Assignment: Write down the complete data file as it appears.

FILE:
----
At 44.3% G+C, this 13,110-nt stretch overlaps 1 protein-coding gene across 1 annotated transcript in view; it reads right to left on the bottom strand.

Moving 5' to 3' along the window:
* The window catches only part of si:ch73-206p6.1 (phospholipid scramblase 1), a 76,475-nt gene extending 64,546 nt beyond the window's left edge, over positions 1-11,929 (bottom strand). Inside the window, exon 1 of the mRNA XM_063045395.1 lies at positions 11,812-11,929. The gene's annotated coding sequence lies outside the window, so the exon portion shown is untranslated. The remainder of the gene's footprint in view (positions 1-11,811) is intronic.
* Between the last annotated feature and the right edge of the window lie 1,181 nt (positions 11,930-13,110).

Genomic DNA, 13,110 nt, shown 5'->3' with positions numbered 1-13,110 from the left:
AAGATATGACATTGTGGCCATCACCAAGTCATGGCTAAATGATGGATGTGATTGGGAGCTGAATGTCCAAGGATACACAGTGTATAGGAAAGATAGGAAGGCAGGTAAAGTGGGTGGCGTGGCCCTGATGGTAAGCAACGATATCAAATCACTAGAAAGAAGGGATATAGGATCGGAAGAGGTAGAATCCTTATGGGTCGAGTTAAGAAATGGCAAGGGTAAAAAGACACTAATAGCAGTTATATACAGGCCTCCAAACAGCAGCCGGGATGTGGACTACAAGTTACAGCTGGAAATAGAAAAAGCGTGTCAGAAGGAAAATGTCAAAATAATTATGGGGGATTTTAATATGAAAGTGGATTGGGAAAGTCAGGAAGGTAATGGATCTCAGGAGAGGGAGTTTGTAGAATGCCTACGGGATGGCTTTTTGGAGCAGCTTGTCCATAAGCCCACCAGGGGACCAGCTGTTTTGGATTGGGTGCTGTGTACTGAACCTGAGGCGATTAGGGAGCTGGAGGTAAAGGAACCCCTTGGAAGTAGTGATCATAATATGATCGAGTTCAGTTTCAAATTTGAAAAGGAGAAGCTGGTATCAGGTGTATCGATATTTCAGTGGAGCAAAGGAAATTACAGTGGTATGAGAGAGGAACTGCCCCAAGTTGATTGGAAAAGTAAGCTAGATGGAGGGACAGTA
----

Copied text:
At 44.3% G+C, this 13,110-nt stretch overlaps 1 protein-coding gene across 1 annotated transcript in view; it reads right to left on the bottom strand.

Moving 5' to 3' along the window:
* The window catches only part of si:ch73-206p6.1 (phospholipid scramblase 1), a 76,475-nt gene extending 64,546 nt beyond the window's left edge, over positions 1-11,929 (bottom strand). Inside the window, exon 1 of the mRNA XM_063045395.1 lies at positions 11,812-11,929. The gene's annotated coding sequence lies outside the window, so the exon portion shown is untranslated. The remainder of the gene's footprint in view (positions 1-11,811) is intronic.
* Between the last annotated feature and the right edge of the window lie 1,181 nt (positions 11,930-13,110).

Genomic DNA, 13,110 nt, shown 5'->3' with positions numbered 1-13,110 from the left:
AAGATATGACATTGTGGCCATCACCAAGTCATGGCTAAATGATGGATGTGATTGGGAGCTGAATGTCCAAGGATACACAGTGTATAGGAAAGATAGGAAGGCAGGTAAAGTGGGTGGCGTGGCCCTGATGGTAAGCAACGATATCAAATCACTAGAAAGAAGGGATATAGGATCGGAAGAGGTAGAATCCTTATGGGTCGAGTTAAGAAATGGCAAGGGTAAAAAGACACTAATAGCAGTTATATACAGGCCTCCAAACAGCAGCCGGGATGTGGACTACAAGTTACAGCTGGAAATAGAAAAAGCGTGTCAGAAGGAAAATGTCAAAATAATTATGGGGGATTTTAATATGAAAGTGGATTGGGAAAGTCAGGAAGGTAATGGATCTCAGGAGAGGGAGTTTGTAGAATGCCTACGGGATGGCTTTTTGGAGCAGCTTGTCCATAAGCCCACCAGGGGACCAGCTGTTTTGGATTGGGTGCTGTGTACTGAACCTGAGGCGATTAGGGAGCTGGAGGTAAAGGAACCCCTTGGAAGTAGTGATCATAATATGATCGAGTTCAGTTTCAAATTTGAAAAGGAGAAGCTGGTATCAGGTGTATCGATATTTCAGTGGAGCAAAGGAAATTACAGTGGTATGAGAGAGGAACTGCCCCAAGTTGATTGGAAAAGTAAGCTAGATGGAGGGACAGTA